TALLAHASSEE (CBSMiami) – At left is the license plate that will adorn your vehicle for many years.
Florida voters selected the green-rimmed, leafed-orange winner in a poll of about 50,000 online voters. The plate could be released as soon as 2014. It is scheduled to be phased in over two years on Florida’s 15 million vehicles, CBS4 news partner The Miami Herald reports.
“Sunshine State” is at the plate’s bottom edge, and the center is stamped with seven characters instead of the traditional six, to keep Florida from running out of character combinations.
“The online poll represents one part of the process to select the new plate design,” says a news release from the Department of Highway and Motor Vehicles. “Before the design is manufactured, the public’s vote will be factored in with input from the Governor, Cabinet and policy makers.”
The Florida Department of Highway Safety and Motor Vehicles created four designs in-house with input from about 20 people, from Florida Department of Law Enforcement officials to tax collectors.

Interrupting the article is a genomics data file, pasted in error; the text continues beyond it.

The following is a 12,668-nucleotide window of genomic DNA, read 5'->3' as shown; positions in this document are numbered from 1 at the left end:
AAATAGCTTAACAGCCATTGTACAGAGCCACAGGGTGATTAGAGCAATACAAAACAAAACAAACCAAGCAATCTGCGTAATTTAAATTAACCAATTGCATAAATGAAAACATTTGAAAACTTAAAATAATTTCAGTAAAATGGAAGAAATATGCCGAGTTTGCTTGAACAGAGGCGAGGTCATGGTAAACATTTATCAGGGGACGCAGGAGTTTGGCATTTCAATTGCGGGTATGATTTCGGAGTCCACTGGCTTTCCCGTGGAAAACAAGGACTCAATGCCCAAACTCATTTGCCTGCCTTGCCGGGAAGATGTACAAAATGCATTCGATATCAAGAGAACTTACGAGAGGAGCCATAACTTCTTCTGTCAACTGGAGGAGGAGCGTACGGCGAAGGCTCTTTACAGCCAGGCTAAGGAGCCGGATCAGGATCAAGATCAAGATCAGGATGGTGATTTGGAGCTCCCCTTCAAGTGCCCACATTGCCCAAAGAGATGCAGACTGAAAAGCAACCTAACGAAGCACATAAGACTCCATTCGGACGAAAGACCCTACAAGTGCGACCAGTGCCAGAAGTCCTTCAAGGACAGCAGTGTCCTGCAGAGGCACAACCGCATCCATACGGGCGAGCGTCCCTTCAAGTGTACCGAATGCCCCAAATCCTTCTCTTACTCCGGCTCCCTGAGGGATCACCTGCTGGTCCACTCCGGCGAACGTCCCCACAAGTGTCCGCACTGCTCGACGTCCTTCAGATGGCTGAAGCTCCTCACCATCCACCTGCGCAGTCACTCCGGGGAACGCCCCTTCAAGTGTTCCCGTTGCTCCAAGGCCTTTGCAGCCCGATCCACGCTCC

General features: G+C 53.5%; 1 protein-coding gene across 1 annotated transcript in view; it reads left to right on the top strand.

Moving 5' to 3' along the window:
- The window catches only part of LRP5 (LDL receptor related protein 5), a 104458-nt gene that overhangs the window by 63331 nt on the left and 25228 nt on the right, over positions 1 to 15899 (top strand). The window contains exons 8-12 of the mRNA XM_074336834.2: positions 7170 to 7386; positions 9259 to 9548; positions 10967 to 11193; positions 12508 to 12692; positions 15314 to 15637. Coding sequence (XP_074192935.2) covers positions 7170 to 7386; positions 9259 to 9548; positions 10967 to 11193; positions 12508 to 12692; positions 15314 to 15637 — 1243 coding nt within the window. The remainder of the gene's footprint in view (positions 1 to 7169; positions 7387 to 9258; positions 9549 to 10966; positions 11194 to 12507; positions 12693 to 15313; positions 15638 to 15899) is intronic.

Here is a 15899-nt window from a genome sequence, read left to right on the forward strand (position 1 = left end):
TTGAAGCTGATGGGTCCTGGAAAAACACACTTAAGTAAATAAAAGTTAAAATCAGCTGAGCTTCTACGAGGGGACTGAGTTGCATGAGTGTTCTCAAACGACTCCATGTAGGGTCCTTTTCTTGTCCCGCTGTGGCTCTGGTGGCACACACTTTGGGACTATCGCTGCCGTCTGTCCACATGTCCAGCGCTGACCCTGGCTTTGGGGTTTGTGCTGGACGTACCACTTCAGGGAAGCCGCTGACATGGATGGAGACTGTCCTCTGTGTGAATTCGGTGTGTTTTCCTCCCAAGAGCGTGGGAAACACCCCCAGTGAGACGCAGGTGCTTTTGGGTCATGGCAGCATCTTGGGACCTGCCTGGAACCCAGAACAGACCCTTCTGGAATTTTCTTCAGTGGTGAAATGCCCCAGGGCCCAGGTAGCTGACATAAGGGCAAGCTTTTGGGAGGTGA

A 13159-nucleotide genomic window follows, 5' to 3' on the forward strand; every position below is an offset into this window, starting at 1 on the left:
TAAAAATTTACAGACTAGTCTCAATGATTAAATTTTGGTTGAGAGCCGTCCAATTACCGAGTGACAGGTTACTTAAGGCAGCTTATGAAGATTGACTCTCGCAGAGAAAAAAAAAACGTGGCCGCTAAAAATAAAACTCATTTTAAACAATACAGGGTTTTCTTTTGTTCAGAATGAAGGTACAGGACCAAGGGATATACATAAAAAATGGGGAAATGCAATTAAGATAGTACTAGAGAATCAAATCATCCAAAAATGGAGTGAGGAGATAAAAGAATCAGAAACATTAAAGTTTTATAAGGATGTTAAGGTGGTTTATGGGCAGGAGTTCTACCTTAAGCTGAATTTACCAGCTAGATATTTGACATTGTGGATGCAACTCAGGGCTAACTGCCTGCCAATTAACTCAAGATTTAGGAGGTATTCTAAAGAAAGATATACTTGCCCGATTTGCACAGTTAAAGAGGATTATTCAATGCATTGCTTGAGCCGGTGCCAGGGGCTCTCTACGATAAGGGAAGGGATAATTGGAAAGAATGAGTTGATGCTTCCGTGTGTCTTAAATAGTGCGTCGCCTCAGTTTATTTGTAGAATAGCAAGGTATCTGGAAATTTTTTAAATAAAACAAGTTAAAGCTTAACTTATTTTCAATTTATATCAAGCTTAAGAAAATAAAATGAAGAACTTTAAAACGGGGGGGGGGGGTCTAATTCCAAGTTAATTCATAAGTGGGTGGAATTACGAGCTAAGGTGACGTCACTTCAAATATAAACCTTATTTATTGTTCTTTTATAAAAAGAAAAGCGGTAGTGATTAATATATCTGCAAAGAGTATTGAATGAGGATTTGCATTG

But Highway Safety Chief Julie Jones faced push-back from the moment she announced the $31 million makeover, with manufacturing groups threatening to take the state to court and critics trashing the tags as dull.
Among other upgrades, Jones wanted to give the plates a flat — rather than raised — surface, and increase state revenue by making the tags more legible for red-light cameras and toll booths. Currently, one in six digital images is declared unreadable at tollbooths by the Florida Turnpike Enterprise.
But Jones backed off asking for flat tags after PRIDE, the St. Petersburg-based nonprofit that uses prisoners to make tags, filed a legal protest against the state. PRIDE lacks the equipment to make flat plates.
The plate redesigns got scathing reviews from Miami Herald columnist Fred Grimm, who shredded the tags as “remarkably bland” and “nondescript.”
“The four choices are so spectacularly insipid that it’s no easy decision,” Grimm wrote of the online poll. “It would be easier picking a favorite from Rick Scott’s most electrifying speeches.”
Kevin Cate, who owns a Tallahassee public relations firm, found the plates so distasteful he offered his own design, which the highway safety department rejected. The new tag should send people to VisitFlorida.com, he argued, which promotes state tourism, restaurants and businesses.
“There’s no winner of the choices the Department of Highway Safety and Motor Vehicles have provided to the people of Florida,” he said. “Nobody wins with the new tags.”
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